Or, does she? Readers who have gone through abuse can certainly relate to wanting revenge as opposed to justice in the formal sense. It’s a very real struggle, yet it is also why we don’t allow the victim to see the punishment for crimes. Here, Mahalia is seemingly exiting the enforced domain of her Jook Joint’s rules to get involved in the deep waters of suffering that normal people engage with … and to grant their wish.
It is important to note that Heloise is explicitly stated to be in charge of Jean-Piere’s fate, through Mahalia’s magic, yet at the last minute we see her question what she has done. This, in reality and in the comic, is real horror, the feeling of wanting something and getting it, only afterwards to sense that perhaps you’ve transgressed over a line you cannot return from.
Jook Joint #1 is a comic immersed in granting power to the abused, to seeing them capable of new forms and abilities so they can revenge themselves upon the world. There is a fabulous scene where Mahalia descends beneath the bayou alongside the Jook Joint itself so she can enter the space where she can finally be herself, a cannibalistic entity who grants power to victims at steep prices and who enjoys a family life very much unlike the mundane world.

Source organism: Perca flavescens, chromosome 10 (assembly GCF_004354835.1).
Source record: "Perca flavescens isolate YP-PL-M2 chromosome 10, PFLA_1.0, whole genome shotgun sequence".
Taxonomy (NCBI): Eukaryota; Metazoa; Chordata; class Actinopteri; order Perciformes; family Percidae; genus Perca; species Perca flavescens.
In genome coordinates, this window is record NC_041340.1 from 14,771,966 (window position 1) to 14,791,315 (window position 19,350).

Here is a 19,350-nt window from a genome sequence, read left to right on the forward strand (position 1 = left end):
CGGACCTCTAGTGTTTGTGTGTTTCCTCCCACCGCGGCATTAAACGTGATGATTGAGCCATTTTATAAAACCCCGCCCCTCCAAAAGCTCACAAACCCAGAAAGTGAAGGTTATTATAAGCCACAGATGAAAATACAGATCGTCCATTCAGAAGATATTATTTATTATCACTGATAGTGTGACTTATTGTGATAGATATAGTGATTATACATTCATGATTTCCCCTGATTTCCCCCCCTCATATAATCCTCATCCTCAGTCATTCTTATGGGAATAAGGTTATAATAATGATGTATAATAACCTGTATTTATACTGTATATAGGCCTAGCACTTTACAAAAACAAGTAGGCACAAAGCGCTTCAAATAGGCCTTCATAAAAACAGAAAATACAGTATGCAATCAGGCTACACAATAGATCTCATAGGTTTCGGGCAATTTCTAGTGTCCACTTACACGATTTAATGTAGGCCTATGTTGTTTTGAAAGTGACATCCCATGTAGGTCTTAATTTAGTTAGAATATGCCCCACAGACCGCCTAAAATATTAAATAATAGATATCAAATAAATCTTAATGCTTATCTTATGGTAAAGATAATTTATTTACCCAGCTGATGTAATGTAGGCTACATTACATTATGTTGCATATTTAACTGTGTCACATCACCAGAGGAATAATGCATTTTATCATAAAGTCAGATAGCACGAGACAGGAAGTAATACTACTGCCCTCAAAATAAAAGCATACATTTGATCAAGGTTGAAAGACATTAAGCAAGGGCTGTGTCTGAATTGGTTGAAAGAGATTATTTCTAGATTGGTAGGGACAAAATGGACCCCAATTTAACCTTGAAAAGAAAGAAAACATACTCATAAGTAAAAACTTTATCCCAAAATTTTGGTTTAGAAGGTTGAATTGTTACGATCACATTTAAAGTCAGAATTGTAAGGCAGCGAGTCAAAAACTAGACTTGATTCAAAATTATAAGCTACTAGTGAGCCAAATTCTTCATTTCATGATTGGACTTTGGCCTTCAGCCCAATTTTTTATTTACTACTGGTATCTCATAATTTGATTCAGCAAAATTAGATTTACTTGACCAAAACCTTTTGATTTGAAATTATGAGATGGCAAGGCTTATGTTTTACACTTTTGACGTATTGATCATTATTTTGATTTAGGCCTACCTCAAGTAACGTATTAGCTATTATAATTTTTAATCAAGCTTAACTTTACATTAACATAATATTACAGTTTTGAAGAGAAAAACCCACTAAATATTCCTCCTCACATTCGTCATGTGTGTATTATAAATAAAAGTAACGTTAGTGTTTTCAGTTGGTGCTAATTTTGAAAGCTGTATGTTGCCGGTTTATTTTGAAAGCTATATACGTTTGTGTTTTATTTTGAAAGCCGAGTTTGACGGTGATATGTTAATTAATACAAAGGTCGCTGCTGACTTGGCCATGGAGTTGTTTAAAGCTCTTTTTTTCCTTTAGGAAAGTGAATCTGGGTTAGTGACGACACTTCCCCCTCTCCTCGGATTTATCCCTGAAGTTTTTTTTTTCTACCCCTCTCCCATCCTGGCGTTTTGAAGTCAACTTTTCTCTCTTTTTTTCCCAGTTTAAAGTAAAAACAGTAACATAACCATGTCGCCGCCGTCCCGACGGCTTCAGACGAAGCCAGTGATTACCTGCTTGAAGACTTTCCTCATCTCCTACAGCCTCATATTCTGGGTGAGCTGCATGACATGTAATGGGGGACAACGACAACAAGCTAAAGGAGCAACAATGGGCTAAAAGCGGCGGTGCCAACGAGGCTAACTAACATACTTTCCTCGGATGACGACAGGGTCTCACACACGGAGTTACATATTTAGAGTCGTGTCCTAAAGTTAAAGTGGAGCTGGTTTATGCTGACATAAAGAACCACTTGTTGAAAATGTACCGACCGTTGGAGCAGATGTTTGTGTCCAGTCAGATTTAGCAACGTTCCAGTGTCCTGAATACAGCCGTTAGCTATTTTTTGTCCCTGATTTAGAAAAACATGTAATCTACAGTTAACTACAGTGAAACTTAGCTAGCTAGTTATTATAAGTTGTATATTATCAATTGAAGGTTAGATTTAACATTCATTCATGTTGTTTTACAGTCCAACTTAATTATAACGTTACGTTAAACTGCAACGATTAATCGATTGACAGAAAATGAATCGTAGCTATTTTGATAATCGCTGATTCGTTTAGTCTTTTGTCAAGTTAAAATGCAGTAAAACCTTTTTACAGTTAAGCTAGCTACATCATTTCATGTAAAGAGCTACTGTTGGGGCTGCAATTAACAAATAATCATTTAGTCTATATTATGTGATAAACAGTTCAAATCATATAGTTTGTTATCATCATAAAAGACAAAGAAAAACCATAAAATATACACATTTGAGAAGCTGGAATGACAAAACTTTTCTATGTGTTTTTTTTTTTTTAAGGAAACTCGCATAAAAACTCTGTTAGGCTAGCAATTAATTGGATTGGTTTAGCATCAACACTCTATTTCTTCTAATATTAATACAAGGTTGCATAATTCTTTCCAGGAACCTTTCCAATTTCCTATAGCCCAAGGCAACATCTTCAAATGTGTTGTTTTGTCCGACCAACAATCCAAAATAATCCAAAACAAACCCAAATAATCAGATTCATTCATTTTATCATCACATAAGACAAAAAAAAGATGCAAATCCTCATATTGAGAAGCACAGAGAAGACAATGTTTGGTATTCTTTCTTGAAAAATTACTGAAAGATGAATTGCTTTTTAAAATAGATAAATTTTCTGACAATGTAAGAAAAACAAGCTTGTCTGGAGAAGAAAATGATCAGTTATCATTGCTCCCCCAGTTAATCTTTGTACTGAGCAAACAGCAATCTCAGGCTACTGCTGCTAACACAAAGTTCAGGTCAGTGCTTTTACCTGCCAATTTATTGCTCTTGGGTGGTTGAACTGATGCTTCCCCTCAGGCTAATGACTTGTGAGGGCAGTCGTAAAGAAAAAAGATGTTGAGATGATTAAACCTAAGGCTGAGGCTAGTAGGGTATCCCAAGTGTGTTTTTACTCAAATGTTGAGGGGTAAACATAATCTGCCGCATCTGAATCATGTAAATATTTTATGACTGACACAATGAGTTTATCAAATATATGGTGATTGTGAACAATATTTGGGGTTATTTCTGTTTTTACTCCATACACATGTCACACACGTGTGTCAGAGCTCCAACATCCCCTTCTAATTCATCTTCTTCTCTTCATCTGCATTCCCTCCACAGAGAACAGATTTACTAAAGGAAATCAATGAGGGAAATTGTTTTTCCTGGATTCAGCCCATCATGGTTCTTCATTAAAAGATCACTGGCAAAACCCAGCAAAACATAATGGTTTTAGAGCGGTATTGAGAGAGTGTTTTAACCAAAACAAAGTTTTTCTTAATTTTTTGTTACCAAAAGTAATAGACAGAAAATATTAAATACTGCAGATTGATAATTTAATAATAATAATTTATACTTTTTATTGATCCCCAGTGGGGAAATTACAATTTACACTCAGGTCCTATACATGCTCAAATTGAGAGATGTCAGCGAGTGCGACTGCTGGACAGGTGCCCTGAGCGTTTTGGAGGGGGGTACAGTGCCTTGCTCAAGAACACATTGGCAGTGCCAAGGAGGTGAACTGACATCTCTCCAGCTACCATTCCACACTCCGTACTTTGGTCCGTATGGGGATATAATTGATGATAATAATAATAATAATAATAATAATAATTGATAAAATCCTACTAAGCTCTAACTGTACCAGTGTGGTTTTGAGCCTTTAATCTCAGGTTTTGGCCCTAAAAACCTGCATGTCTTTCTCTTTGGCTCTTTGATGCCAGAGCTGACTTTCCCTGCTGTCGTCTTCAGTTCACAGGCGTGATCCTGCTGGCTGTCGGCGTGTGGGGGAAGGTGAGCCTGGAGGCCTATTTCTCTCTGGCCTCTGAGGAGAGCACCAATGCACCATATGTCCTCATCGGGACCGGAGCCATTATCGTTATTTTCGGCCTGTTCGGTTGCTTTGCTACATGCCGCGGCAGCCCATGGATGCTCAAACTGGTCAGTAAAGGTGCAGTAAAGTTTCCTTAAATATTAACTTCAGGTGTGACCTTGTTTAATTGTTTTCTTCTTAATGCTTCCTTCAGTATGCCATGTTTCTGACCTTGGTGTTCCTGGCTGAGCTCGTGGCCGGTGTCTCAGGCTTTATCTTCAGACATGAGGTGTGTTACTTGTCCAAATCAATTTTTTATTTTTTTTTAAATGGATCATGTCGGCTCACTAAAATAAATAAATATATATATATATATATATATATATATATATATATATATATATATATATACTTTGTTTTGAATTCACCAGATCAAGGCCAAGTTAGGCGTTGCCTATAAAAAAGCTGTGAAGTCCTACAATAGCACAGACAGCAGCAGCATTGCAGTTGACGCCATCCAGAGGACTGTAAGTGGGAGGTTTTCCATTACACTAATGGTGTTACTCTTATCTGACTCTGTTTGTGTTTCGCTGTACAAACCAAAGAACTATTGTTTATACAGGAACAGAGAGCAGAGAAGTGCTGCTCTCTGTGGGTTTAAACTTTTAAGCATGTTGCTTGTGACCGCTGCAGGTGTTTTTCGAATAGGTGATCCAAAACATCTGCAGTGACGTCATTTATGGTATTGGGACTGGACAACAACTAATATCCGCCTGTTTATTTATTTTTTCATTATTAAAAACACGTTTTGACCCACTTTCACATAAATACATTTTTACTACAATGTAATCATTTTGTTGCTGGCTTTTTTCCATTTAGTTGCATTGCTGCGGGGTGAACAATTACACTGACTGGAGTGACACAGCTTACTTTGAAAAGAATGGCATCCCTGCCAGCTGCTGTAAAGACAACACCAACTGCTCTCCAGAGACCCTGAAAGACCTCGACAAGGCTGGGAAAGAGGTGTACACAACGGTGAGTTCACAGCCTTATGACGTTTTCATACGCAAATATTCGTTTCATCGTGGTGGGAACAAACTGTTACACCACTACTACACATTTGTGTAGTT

Because Mahalia is a cathartic horror being, she contains within her something more than just terrifying power, she has within her a desire for justice and fairness, just ones enforced by whatever it is that also requires her to feed on victims. We are horrified of Mahalia, perhaps, because she is both exactly what we hope somebody never dispatches upon us for our sins and also because she is exactly what we know, under the right circumstances of injustice, we ourselves could become.
Regardless of which of these terrifies you more, it is clear that some part of author Tee Franklin and artist Alitha Martinez needed Mahalia to become manifest for their own collective release on behalf of those who have suffered. I welcome her existence as art for what she represents as much as I am terrified of what she gets up to beneath the bayou of her Jook Joint establishment.
Always remember the rules:
Keep your hands to yourself…
Live to see tomorrow.